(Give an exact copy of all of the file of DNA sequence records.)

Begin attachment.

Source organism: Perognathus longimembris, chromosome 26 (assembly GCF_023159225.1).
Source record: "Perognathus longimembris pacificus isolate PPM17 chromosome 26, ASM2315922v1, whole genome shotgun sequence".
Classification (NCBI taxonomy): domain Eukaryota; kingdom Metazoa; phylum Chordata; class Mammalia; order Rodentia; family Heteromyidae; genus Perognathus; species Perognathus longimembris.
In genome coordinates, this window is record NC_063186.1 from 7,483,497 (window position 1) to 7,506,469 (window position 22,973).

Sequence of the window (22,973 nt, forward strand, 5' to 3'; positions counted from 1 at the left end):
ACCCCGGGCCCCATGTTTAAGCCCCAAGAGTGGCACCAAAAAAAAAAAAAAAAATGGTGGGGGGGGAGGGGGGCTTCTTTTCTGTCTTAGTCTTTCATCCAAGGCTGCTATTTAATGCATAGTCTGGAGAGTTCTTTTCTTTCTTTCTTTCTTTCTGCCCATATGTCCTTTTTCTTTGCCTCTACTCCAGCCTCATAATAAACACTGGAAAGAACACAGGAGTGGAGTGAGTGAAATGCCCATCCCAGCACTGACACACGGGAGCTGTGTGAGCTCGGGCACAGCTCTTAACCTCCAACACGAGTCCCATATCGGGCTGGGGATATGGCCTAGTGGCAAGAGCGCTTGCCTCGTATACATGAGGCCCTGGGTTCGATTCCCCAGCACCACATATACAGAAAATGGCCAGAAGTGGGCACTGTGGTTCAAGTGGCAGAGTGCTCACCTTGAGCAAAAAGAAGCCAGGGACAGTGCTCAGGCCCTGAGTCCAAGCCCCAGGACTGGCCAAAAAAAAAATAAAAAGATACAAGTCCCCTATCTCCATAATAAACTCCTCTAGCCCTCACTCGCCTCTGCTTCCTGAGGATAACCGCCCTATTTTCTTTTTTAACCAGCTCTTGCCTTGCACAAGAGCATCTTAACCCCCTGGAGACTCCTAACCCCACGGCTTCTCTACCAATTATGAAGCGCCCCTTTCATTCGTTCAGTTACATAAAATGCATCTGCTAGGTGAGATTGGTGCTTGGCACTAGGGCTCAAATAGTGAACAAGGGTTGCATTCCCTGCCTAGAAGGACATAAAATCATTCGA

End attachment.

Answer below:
Source organism: Perognathus longimembris, chromosome 26 (assembly GCF_023159225.1).
Source record: "Perognathus longimembris pacificus isolate PPM17 chromosome 26, ASM2315922v1, whole genome shotgun sequence".
Classification (NCBI taxonomy): domain Eukaryota; kingdom Metazoa; phylum Chordata; class Mammalia; order Rodentia; family Heteromyidae; genus Perognathus; species Perognathus longimembris.
In genome coordinates, this window is record NC_063186.1 from 7,483,497 (window position 1) to 7,506,469 (window position 22,973).

Sequence of the window (22,973 nt, forward strand, 5' to 3'; positions counted from 1 at the left end):
ACCCCGGGCCCCATGTTTAAGCCCCAAGAGTGGCACCAAAAAAAAAAAAAAAAATGGTGGGGGGGGAGGGGGGCTTCTTTTCTGTCTTAGTCTTTCATCCAAGGCTGCTATTTAATGCATAGTCTGGAGAGTTCTTTTCTTTCTTTCTTTCTTTCTGCCCATATGTCCTTTTTCTTTGCCTCTACTCCAGCCTCATAATAAACACTGGAAAGAACACAGGAGTGGAGTGAGTGAAATGCCCATCCCAGCACTGACACACGGGAGCTGTGTGAGCTCGGGCACAGCTCTTAACCTCCAACACGAGTCCCATATCGGGCTGGGGATATGGCCTAGTGGCAAGAGCGCTTGCCTCGTATACATGAGGCCCTGGGTTCGATTCCCCAGCACCACATATACAGAAAATGGCCAGAAGTGGGCACTGTGGTTCAAGTGGCAGAGTGCTCACCTTGAGCAAAAAGAAGCCAGGGACAGTGCTCAGGCCCTGAGTCCAAGCCCCAGGACTGGCCAAAAAAAAAATAAAAAGATACAAGTCCCCTATCTCCATAATAAACTCCTCTAGCCCTCACTCGCCTCTGCTTCCTGAGGATAACCGCCCTATTTTCTTTTTTAACCAGCTCTTGCCTTGCACAAGAGCATCTTAACCCCCTGGAGACTCCTAACCCCACGGCTTCTCTACCAATTATGAAGCGCCCCTTTCATTCGTTCAGTTACATAAAATGCATCTGCTAGGTGAGATTGGTGCTTGGCACTAGGGCTCAAATAGTGAACAAGGGTTGCATTCCCTGCCTAGAAGGACATAAAATCATTCGA